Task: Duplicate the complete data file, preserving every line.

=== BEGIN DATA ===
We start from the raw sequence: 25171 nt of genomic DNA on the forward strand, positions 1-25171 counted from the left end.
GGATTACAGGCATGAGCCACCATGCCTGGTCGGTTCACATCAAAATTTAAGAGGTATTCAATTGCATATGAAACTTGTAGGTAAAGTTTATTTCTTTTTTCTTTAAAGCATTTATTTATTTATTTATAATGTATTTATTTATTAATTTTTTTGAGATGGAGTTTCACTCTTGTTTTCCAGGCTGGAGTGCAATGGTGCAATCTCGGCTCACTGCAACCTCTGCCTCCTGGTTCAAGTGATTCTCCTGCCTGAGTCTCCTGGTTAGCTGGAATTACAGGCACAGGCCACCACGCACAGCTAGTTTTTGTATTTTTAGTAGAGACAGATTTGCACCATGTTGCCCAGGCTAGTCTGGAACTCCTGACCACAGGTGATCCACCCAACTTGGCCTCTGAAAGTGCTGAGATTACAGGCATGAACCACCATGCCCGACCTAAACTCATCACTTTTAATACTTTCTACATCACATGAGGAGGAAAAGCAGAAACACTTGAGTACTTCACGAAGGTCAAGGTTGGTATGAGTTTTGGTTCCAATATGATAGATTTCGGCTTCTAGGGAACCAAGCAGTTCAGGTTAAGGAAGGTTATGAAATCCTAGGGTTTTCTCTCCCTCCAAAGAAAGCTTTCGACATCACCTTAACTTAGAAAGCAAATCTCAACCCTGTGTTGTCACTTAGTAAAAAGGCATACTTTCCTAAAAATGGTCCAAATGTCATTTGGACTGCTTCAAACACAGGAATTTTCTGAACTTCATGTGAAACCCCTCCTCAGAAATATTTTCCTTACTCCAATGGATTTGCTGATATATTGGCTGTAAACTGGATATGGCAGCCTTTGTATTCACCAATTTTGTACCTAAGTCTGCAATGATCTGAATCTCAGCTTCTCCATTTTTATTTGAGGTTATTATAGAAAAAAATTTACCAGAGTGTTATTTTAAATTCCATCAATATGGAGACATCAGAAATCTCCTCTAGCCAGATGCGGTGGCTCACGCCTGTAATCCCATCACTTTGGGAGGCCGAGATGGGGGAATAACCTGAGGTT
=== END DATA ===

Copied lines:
We start from the raw sequence: 25171 nt of genomic DNA on the forward strand, positions 1-25171 counted from the left end.
GGATTACAGGCATGAGCCACCATGCCTGGTCGGTTCACATCAAAATTTAAGAGGTATTCAATTGCATATGAAACTTGTAGGTAAAGTTTATTTCTTTTTTCTTTAAAGCATTTATTTATTTATTTATAATGTATTTATTTATTAATTTTTTTGAGATGGAGTTTCACTCTTGTTTTCCAGGCTGGAGTGCAATGGTGCAATCTCGGCTCACTGCAACCTCTGCCTCCTGGTTCAAGTGATTCTCCTGCCTGAGTCTCCTGGTTAGCTGGAATTACAGGCACAGGCCACCACGCACAGCTAGTTTTTGTATTTTTAGTAGAGACAGATTTGCACCATGTTGCCCAGGCTAGTCTGGAACTCCTGACCACAGGTGATCCACCCAACTTGGCCTCTGAAAGTGCTGAGATTACAGGCATGAACCACCATGCCCGACCTAAACTCATCACTTTTAATACTTTCTACATCACATGAGGAGGAAAAGCAGAAACACTTGAGTACTTCACGAAGGTCAAGGTTGGTATGAGTTTTGGTTCCAATATGATAGATTTCGGCTTCTAGGGAACCAAGCAGTTCAGGTTAAGGAAGGTTATGAAATCCTAGGGTTTTCTCTCCCTCCAAAGAAAGCTTTCGACATCACCTTAACTTAGAAAGCAAATCTCAACCCTGTGTTGTCACTTAGTAAAAAGGCATACTTTCCTAAAAATGGTCCAAATGTCATTTGGACTGCTTCAAACACAGGAATTTTCTGAACTTCATGTGAAACCCCTCCTCAGAAATATTTTCCTTACTCCAATGGATTTGCTGATATATTGGCTGTAAACTGGATATGGCAGCCTTTGTATTCACCAATTTTGTACCTAAGTCTGCAATGATCTGAATCTCAGCTTCTCCATTTTTATTTGAGGTTATTATAGAAAAAAATTTACCAGAGTGTTATTTTAAATTCCATCAATATGGAGACATCAGAAATCTCCTCTAGCCAGATGCGGTGGCTCACGCCTGTAATCCCATCACTTTGGGAGGCCGAGATGGGGGAATAACCTGAGGTT